“It’s changed over the years, Wood said. “We do have a large Amish population, and I care for not just beef cattle but dairy and some sheep and goats. Not everyone wants to work on them, but I am willing to. I also take care of pigs and chickens and alpacas as well. I try to stay within 30 minutes of the clinic but seem to go farther all the time.”

Clark tends to cater to the small animal care alongside another associate, Caitlyn Dierks, DVM. That area of the practice has continued to grow significantly, especially as clients seek after-hour care for emergencies.

“Many emergency clinics are so full they have to turn people away,” Clark said. “They call us, and if we can, we try to see them.”

The veterinarians and team also see a number of animals owned by people who have moved away from the area but make a point of visiting the area and making appointments at Northwood Vet Service when they’re home.

They credit the level of personalized care as one of several reasons for that.“We really care, and try to take a little extra time to explain things,” Wood said. “We work really hard to have a welcoming staff, and we try to come up with different tiers of care if they can’t afford the first option, making a plan and including the owner in the care plan so we meet their needs and their budget as well.”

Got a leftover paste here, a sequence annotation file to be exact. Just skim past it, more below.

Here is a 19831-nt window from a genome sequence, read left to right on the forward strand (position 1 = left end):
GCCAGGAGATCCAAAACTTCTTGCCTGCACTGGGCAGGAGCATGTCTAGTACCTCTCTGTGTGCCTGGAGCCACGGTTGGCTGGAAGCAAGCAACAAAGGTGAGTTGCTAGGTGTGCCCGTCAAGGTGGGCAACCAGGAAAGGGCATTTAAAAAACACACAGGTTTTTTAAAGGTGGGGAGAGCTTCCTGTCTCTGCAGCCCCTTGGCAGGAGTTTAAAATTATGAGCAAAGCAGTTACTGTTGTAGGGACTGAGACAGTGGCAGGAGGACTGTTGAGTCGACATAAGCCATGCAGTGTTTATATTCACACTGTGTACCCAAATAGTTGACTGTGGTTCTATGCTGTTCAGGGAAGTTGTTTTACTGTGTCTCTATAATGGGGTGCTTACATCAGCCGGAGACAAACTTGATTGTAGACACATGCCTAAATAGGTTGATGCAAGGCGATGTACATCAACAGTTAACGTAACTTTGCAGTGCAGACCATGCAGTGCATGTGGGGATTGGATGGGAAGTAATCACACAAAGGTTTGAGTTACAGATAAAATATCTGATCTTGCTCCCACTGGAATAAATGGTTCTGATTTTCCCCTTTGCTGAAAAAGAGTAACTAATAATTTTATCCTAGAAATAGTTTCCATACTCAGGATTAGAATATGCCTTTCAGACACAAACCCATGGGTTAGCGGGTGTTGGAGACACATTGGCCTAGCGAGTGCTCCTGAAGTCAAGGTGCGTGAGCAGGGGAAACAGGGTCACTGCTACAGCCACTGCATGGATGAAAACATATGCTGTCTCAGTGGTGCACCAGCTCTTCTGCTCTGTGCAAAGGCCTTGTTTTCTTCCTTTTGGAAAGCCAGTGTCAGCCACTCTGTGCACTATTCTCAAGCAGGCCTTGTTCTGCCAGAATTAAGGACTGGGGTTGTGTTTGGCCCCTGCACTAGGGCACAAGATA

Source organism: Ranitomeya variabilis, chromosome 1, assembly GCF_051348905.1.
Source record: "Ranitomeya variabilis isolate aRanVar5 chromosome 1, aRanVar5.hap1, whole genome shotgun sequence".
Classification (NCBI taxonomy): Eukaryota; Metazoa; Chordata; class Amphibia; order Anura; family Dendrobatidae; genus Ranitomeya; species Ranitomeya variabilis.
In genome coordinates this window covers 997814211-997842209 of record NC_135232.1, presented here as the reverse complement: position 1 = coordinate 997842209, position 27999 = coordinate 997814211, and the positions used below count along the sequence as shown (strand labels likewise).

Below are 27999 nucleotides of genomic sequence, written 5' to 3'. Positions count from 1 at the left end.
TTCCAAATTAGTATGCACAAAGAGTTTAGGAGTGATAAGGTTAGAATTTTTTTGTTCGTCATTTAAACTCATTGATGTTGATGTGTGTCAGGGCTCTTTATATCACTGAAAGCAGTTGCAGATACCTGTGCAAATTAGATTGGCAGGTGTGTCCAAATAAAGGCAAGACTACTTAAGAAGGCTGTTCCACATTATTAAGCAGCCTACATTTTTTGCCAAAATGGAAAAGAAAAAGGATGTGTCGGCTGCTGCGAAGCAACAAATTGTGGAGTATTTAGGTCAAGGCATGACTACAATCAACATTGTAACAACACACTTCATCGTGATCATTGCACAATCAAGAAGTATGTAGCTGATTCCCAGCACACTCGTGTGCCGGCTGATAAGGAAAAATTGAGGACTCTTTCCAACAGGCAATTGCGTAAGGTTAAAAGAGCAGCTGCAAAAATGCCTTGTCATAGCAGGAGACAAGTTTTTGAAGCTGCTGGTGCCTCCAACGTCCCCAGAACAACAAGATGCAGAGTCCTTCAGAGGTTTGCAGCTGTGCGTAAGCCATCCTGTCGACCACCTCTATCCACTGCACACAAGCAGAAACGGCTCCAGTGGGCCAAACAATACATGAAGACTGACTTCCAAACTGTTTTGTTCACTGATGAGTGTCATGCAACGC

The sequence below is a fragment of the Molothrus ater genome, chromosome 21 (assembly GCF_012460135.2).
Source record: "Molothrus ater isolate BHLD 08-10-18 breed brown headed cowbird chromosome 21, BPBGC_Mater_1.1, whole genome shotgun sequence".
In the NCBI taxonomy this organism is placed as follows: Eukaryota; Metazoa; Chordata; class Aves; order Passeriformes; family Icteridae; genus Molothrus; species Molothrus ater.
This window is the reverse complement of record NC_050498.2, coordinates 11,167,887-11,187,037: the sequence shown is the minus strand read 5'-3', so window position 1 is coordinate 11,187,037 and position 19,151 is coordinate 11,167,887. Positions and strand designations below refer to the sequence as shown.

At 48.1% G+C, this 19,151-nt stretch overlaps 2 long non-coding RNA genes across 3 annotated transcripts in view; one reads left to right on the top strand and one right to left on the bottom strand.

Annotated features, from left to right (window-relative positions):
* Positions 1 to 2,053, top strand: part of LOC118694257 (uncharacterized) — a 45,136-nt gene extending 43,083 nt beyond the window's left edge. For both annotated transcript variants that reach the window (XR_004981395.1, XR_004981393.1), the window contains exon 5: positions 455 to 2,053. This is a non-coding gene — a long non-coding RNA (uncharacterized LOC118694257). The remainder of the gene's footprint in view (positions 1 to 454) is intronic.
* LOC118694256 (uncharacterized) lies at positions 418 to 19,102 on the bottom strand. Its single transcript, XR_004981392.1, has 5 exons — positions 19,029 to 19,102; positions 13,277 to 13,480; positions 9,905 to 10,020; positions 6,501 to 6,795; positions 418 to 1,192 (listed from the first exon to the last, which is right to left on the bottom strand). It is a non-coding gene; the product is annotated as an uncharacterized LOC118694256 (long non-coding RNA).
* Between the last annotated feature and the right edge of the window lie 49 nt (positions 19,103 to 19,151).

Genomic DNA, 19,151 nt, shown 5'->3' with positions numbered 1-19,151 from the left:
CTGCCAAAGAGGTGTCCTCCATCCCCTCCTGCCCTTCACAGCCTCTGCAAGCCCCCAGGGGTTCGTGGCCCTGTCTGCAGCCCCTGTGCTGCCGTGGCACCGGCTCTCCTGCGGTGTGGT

These days, the composition of business is about 75 percent small animal care and 25 percent large animal care. Days start with a schedule, but Clark is the first to say that things get added and changed on the schedule all day long.

“Sometimes, our husbands see us at 6 p.m. but other times, it’s 11 at night,” she said. “The days can get so busy, and sometimes we have to catch up on administrative stuff just like any business.”

Typical days this time of year include seeing a lot of dogs for vomiting and diarrhea as well as performing a lot of preventative care including vaccines and routine surgeries. They leave room on the schedule for urgent care (things that can wait to be seen within two to three days, such as allergies or limping) as well as several spots for emergencies (such as seizures or an animal eating a toy and becoming really sick). The clientele runs the gamut with an increasing number of rabbits, chickens, quail, guinea pigs and even lizards.

“We will look at exotics and see if we can figure something out,” Wood said. “Referring them on to an exotic specialist is quite expensive.”

The staff’s goal at the end of each day is to do their best and head home knowing they have given their all to their patients.

“If there’s something we can’t fix, we want to provide a peaceful passing so animals and their families aren’t struggling,” Clark said. “A good end of day is one in which staff feels they are meeting their goals and are content, things are stocked, charting is done, bills are paid and animals are tucked in.”

Being recognized recently as a Business of the Year by the Black River Area Chamber of Commerce was a bonus to the team.

“For me, it was reinforcement that the extra time and energy are worth it and appreciated,” Wood said.